'The children we're looking at received their implants sequentially,' says Litovsky, 'and we think that their brains took a very long time to combine the inputs from the two ears.' Yet, the fact they learned to do so points to the brain's adaptability , or 'plasticity,' she adds. 'It reveals that the brain is still open to input from an ear that was deaf for a very long time.'

Litovsky emphasizes that her goal is not to tell parents or doctors whether two implants are better for children, but to work with families who have made that choice and study the outcomes. 'I think so far our work has helped inform clinicians about these decisions,' she says. 'So I hope in the future we'll be able to continue to do that.' Litovsky's research is funded by the National Institute on Deafness and Other Communication Disorders.

Source-Eurekalert
PRI
'"/>




Related medicine news :

1. Early Cochlear Implants Prove To Be Effective
2. Electrosurgery Ensures Integrity Of Cochlear Implant Following Adenoids Removal
3. Earlier the Cochlear Implants Used Better the Speech
4. Making Sense of the World Through a Cochlear Implant
5. Cochlear Implantation Increases Meningitis Risk
6. Breast Implants May Interfere With The Interpretation Of Mammogram Results
7. The Use Of Implants After Breast Cancer Questioned
8. Implants In The Ear Is Effective Against All Types Of Hearing Loss
9. Scientists Find Way To Stop Infection Of Implants
10. Early Cochlear Implants Prove To Be Effective
11. Cell Implants May Help Those Who Suffer From Parkinsons
Post Your Comments:
*Name:
*Comment:
*Email:


(Date:3/29/2017)... ... March 29, 2017 , ... ... continues developing an ANSI-approved, consensus-based American National Standard for Good Manufacturing Practices ... the first ANSI-approved GMP standard for dietary supplements this spring, is hiring ...
(Date:3/29/2017)... ... ... HealthCareMandA.com will host an important webinar — Home Health & Hospice: Buying, Selling ... the webinar will also be made available following its live presentation. The webinar is ... popular targets for healthcare investors. This highly fragmented sector bounced back in 2016, as ...
(Date:3/29/2017)... ... March 29, 2017 , ... ... (SOGO™), a specialized continuing medical education conference for clinicians who manage some of ... Square, New York. , The program will be led by co- chairs ...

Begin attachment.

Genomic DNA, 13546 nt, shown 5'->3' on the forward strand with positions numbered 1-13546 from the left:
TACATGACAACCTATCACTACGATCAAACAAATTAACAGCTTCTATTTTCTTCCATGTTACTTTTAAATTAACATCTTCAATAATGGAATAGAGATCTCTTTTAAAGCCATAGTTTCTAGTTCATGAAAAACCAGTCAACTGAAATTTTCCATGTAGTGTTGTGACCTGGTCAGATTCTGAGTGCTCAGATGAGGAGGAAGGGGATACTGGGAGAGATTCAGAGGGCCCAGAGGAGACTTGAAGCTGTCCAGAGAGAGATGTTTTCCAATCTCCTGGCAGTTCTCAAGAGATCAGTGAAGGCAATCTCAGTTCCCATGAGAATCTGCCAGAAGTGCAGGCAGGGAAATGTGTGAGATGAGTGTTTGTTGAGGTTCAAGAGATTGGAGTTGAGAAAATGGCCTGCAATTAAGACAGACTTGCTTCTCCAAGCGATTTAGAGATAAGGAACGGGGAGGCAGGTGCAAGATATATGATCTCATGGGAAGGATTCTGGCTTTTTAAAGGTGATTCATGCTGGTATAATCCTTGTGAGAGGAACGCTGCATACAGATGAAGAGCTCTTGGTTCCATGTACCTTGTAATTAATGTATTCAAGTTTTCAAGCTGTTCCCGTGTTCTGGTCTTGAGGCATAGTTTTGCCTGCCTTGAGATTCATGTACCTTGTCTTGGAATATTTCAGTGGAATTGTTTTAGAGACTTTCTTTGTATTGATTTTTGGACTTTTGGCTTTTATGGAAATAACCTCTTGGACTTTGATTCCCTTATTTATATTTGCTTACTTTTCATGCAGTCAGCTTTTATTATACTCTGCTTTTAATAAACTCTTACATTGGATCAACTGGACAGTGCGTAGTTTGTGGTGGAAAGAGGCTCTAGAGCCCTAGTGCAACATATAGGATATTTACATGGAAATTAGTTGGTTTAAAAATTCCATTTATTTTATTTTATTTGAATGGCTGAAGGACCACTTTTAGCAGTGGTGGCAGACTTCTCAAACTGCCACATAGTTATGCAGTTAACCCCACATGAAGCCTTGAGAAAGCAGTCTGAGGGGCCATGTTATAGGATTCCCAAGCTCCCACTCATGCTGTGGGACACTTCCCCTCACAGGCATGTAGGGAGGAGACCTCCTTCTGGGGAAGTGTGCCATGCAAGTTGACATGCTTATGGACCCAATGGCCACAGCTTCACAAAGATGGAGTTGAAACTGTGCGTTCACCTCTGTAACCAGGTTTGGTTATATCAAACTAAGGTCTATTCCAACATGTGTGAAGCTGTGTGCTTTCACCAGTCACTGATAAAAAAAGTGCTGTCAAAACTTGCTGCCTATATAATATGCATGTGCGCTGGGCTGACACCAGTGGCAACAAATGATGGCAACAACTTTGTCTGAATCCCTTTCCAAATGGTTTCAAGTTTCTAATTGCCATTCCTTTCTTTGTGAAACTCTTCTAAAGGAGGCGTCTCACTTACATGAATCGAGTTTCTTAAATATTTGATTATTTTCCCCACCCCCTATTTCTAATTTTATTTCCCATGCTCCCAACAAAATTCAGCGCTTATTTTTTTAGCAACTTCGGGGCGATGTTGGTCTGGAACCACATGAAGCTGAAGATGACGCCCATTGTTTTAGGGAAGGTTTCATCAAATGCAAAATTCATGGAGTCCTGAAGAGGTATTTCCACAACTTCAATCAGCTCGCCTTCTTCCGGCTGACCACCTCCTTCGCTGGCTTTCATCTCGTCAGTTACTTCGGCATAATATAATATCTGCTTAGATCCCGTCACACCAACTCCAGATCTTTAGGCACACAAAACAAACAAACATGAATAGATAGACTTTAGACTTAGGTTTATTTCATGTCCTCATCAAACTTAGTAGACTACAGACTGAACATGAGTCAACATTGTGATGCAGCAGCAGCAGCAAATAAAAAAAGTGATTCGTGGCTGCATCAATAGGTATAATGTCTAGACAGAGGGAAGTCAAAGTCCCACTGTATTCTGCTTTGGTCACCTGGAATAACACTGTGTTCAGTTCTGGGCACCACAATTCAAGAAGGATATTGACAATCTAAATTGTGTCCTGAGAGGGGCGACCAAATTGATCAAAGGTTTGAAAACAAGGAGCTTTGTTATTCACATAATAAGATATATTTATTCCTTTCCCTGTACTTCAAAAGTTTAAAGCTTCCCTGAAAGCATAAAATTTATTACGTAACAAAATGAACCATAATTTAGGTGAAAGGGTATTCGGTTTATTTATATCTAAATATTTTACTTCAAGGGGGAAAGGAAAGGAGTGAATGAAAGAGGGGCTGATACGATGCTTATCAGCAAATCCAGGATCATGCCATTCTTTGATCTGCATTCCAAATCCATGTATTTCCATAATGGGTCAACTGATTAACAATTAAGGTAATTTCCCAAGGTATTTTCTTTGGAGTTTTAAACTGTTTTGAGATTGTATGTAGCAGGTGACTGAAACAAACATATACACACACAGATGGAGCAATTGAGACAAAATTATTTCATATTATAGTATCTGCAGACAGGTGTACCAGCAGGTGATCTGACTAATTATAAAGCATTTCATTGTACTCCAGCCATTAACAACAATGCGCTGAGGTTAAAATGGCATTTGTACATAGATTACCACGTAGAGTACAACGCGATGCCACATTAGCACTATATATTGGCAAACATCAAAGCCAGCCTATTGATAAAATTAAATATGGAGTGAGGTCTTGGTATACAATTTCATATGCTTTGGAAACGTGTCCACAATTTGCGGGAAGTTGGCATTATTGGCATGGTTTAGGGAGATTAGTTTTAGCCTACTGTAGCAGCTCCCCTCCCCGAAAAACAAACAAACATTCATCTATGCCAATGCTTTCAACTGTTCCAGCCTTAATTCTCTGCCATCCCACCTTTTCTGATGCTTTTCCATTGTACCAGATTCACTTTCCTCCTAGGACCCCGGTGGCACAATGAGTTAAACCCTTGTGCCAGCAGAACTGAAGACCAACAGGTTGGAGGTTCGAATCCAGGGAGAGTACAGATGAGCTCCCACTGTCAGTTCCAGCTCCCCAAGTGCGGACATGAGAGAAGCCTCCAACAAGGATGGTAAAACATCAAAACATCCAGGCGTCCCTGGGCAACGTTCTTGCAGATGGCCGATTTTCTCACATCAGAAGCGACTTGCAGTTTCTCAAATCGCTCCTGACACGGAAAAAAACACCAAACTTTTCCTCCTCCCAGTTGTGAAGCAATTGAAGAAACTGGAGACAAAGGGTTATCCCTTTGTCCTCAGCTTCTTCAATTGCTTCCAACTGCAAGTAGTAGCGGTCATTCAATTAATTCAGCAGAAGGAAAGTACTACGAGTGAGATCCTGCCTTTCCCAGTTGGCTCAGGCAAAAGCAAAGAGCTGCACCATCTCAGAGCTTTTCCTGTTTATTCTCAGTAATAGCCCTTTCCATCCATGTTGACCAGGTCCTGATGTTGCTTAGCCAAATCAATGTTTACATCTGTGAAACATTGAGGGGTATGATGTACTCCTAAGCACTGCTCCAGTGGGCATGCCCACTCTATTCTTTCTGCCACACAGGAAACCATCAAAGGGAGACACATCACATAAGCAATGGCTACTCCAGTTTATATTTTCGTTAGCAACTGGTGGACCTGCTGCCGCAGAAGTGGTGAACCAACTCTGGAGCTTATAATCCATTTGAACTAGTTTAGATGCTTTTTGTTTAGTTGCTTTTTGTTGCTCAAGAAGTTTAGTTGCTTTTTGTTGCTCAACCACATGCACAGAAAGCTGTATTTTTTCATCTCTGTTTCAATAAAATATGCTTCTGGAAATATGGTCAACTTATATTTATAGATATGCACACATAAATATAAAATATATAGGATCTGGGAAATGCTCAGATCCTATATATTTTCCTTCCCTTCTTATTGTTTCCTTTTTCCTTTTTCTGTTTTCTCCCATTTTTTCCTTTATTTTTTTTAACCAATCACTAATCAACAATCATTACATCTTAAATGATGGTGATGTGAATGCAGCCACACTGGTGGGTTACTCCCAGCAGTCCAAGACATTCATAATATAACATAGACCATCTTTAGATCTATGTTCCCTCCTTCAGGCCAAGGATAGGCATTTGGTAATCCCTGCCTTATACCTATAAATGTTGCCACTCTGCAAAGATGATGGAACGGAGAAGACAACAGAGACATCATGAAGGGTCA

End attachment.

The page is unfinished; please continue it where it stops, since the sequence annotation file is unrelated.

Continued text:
(Date:3/28/2017)... , ... March 28, 2017 , ... Tuesday, March 28, ... American public to take the Diabetes Risk Test to find out if they are ... Angeles World Airports will light up the evening sky by programming the LAX pylons ...
(Date:3/28/2017)... ... March 28, 2017 , ... Revolution for Truth has organized ... protect parental rights and civil liberties, and to restore transparency within government agencies ... coincides with a press conference taking place Friday morning calling on President Trump ...
Breaking Medicine News(10 mins):
(Date:3/29/2017)... 2017 Research and Markets has announced the ... 2023" report to their offering. ... The ablation device global market is expected ... by 2023. Ablation is the minimally invasive therapeutic ... cancerous or diseased tissue removal, to the removal of abnormally conducting ...
(Date:3/29/2017)... 29, 2017  NuVasive, Inc. (NASDAQ: NUVA), a ... surgery with minimally disruptive, procedurally-integrated solutions, today announced ... of the CoRoent® Small Interbody™ System indicated for ... the cervical spine. This marks the first U.S. ... at up to four contiguous levels. ...
(Date:3/29/2017)... USA, March 29, 2017 Stryker announced today ... by People magazine, in partnership with Great Place to ... on the list. This list highlights the top U.S. ... in business while also demonstrating respect, compassion and concern ... To determine the companies on the list, ...
Breaking Medicine Technology: